by SG Wilson of Earth 84
The moon was like a silver dagger gleaming in the moonlight. The darkness like a devil’s claw, seductive, fragile. Cranston emerged from the tangle of vines onto the grounds of the moss-covered ancient manor, his immortal heart exploding in his pale chest.
He paused for a moment to catch his breath. One was not late for a meeting of the Council of the Eternally Lost, but neither did one arrive for a meeting of the Council of the Eternally Lost short of breath and sweating blood.
Imagine. Him, the highly respected assistant treasurer of the Council of the Eternally Lost, forced to run to make a meeting. But no matter his immense wealth and influence, his reputation, his special powers, he knew better than to be late. Members of the Council of the Eternally Lost knew better than any creature of this world that time was of the essence. The essence of everything!
Cranston would have arrived much sooner, had his motorcycle not broken down just outside the mossy gates of New Orleans. Silly modern humans and their newfangled technology, he thought. Still, he looked dashing on it, a perfect compliment to his outfit of black boots, black leather pants and tailored white shirt of Egyptian cloth with a jaunty blood-red silk ascot and matching cufflinks. Plus the beloved leather riding gloves with which he came in a magnificent tenth place at the 1931 Monaco Grand Prix. Then as now, he flew through the wind on the sleek metal, his long hair flowing handsomely, white like the streak of a dagger striking its victim.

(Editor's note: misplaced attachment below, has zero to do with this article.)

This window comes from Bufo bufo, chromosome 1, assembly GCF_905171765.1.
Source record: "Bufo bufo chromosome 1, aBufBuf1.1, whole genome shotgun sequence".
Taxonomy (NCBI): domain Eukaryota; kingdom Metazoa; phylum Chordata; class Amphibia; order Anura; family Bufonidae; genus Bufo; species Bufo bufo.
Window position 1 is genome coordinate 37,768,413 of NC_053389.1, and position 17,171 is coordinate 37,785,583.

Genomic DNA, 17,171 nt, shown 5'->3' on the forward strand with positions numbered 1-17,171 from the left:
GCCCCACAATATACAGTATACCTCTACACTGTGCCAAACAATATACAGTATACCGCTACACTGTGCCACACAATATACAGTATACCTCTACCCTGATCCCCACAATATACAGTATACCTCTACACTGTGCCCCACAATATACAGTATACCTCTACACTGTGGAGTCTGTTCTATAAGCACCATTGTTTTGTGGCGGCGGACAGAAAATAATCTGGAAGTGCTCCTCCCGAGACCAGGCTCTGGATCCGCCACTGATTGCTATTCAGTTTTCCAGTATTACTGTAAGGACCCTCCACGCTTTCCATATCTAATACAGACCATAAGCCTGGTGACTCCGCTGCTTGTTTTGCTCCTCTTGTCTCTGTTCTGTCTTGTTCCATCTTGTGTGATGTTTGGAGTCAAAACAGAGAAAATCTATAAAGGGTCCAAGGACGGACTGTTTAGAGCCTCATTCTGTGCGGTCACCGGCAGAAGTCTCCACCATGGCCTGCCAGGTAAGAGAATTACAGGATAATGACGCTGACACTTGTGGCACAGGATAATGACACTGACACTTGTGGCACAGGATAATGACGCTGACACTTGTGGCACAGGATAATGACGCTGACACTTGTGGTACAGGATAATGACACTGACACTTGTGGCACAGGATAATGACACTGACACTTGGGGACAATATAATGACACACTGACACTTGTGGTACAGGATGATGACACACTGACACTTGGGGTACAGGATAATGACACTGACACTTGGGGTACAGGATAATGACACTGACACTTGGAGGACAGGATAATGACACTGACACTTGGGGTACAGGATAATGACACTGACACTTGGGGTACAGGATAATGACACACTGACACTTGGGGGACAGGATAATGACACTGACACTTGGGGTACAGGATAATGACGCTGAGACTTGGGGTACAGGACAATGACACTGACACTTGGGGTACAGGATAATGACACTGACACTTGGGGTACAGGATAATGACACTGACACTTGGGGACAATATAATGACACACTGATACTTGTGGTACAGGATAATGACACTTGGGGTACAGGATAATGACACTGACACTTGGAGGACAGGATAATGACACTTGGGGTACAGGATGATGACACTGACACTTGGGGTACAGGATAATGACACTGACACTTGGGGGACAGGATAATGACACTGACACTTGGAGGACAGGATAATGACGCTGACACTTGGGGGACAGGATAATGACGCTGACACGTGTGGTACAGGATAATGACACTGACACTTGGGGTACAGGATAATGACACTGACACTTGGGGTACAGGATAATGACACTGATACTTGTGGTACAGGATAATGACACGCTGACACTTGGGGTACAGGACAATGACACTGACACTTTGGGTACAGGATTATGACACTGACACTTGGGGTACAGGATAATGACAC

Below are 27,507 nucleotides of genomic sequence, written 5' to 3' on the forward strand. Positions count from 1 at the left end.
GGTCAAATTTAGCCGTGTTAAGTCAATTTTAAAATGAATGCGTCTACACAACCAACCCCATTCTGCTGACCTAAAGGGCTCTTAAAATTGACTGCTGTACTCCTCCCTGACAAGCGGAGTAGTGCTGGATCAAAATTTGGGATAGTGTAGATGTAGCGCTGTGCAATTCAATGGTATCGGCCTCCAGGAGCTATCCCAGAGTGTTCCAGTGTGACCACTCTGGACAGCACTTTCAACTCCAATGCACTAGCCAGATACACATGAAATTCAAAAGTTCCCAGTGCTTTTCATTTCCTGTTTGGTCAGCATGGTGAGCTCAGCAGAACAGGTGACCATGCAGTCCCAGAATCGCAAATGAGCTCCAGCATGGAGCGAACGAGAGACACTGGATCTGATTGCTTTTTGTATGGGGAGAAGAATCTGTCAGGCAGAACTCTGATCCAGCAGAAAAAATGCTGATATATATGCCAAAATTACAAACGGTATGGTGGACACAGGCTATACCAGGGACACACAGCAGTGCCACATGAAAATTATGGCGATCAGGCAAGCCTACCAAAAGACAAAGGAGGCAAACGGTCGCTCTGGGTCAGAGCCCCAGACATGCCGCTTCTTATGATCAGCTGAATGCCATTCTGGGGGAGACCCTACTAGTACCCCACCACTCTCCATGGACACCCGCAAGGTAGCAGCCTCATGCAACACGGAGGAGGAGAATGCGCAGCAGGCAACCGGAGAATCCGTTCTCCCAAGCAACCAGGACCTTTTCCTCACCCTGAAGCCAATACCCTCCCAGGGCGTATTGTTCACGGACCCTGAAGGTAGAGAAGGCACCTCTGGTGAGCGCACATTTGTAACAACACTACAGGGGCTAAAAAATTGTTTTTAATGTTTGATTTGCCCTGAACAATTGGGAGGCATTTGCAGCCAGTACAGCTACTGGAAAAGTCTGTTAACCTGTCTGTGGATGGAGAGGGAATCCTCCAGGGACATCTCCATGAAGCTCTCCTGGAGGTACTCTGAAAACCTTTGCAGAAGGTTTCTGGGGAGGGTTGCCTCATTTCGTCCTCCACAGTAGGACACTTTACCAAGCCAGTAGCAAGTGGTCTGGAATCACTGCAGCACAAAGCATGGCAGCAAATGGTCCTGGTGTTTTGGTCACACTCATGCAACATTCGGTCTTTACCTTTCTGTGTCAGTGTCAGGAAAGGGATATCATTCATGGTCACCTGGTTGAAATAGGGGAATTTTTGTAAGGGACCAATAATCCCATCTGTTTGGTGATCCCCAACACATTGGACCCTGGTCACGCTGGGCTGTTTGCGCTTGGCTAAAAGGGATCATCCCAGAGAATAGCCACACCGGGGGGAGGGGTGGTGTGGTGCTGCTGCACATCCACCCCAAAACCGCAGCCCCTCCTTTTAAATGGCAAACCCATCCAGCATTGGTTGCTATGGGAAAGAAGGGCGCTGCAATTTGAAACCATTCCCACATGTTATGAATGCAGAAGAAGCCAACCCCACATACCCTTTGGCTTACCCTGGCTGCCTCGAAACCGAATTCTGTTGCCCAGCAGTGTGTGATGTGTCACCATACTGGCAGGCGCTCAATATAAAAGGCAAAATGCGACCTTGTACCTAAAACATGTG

And then the motorcycle broke down.
Or maybe it just ran out of fuel. Where was a station of gasoline when you needed one? Cranston made a mental note to murder the motorcycle dealer who sold him the contraption. His kind had excellent memories.
Cranston collected himself and headed for the manor. He glided along the grass like an infernal amulet over the finest silk, thinking about how good it would be to see his fellow brothers and sisters of the damned. There was Von Dundrick. A young officer in Napolean’s army was he. Once. But that boy died so long ago, while the man, the thing that became so much more than a man, lived on. Cranston realized he hadn’t seen Von Dundrick since the period the humans called “The Great Depression.” He never knew why they called it that—he’d had an absolute blast.
Then there was Justinian, with whom he went all the way back to the Revolution. French, of course. Or had it been American? Mexican perhaps? Had Belgium ever had a revolution? If so, definitely that one. Either way, those were the days. Unfortunately, Justinian still hadn’t forgiven Cranston for turning his sister into a fellow Creature of the Night. Cranston didn’t see was such an issue—he’d only changed her because he needed a last minute birthday present for Justinian. It had all been done with the best of intentions, like everything Cranston did.